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Right now, about the only person who can save Gov. Tom Corbett from defeat in 2014 is Allyson Schwartz.
The congresswoman from Montgomery County is early leader in the crowded field of Democrats seeking their party’s nomination for governor.
Trying to handicap that primary race now would be foolish, especially since the field is in flux. All I can say is that if we end up with five strong candidates next spring, the person who gets over 20 percent of the vote can win. As a woman, as a resident of the populous Philadelphia area and as an avatar of liberalism, Schwartz could easily get that 20+ percent.
What makes her vulnerable in a general election are exactly the traits that make her so formidable in a Democratic primary.
She is from Philadelphia — or, at least, perceived as such elsewhere. She is liberal. She is a woman seeking to run a state with an antediluvian political culture. She has a record, both in the state Senate and in Congress, consisting of a thousand or so votes, which can be plumbed for fodder for campaign ads, most of which will be centered on sticking the label of “Tax and Spend Democrat’ on her.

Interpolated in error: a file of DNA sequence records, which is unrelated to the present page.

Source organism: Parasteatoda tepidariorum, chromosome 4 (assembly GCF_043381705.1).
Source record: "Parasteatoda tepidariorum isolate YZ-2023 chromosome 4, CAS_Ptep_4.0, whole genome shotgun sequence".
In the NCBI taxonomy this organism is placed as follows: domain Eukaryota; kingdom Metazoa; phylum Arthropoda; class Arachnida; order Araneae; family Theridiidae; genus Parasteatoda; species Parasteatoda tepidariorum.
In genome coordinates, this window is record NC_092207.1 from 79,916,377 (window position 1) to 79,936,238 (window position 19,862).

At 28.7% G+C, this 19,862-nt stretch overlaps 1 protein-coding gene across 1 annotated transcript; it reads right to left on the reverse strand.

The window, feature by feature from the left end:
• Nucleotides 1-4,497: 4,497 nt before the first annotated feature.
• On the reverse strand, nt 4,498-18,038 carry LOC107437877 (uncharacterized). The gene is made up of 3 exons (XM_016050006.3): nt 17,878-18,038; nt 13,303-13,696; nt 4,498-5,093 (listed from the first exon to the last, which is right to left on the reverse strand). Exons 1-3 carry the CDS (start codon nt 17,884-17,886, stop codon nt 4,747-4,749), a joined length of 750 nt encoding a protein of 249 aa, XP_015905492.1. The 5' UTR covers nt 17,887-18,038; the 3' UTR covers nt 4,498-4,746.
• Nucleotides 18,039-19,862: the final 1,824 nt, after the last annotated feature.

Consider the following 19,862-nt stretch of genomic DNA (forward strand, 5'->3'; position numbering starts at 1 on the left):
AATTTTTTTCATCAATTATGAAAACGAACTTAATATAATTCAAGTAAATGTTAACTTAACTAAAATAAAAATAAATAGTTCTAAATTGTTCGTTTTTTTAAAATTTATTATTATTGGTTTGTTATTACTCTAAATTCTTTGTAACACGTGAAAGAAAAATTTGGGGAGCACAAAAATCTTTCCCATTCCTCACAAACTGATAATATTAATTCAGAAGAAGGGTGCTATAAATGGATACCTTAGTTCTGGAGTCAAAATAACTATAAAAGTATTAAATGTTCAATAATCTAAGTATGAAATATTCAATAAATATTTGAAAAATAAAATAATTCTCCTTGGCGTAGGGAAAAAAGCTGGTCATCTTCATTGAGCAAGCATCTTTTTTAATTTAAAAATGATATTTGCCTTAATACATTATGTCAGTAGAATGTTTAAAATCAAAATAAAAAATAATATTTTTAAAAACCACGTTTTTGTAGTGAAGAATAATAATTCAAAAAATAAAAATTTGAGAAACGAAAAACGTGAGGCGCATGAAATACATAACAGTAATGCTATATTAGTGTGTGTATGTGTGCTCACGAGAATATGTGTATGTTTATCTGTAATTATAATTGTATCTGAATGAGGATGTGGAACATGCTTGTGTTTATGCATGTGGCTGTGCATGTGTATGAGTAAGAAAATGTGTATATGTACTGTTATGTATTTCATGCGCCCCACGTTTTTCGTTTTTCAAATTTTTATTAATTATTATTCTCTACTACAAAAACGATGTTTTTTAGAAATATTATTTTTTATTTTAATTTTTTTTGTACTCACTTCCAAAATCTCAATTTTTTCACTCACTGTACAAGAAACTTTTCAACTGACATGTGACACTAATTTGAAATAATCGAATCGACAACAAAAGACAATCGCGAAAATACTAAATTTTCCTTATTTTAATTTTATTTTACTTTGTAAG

Negative advertising is like brass knuckles: crude but effective. Corbett will have millions to spend on his own ads. We’ll also be seeing an infusion of Super PAC money aimed at helping Corbett along, especially is the race is perceived as winnable for the hapless Republican candidate.
People view elections through the prism of ideology. As a technician — i.e. a political reporter — I tend to look at geography.
I also try to put myself in another’s shoes. So, for this exercise, I will pretend that I am Corbett’s campaign manager and ask myself: What would I want a map of Pennsylvania to look like in November, 2014?
Let’s begin in Philadelphia, which I immediately concede as a lost cause. The state’s most populous county is so deeply Democratic blue it is nearly purple.
Besides, many Philadelphians rightly see Corbett as the main cause of the miseries of the city’s schools. He got 17 percent of the vote in the city four years ago — actually not bad for a Republican. Next year, he won’t break into double digits, regardless of who is running against him.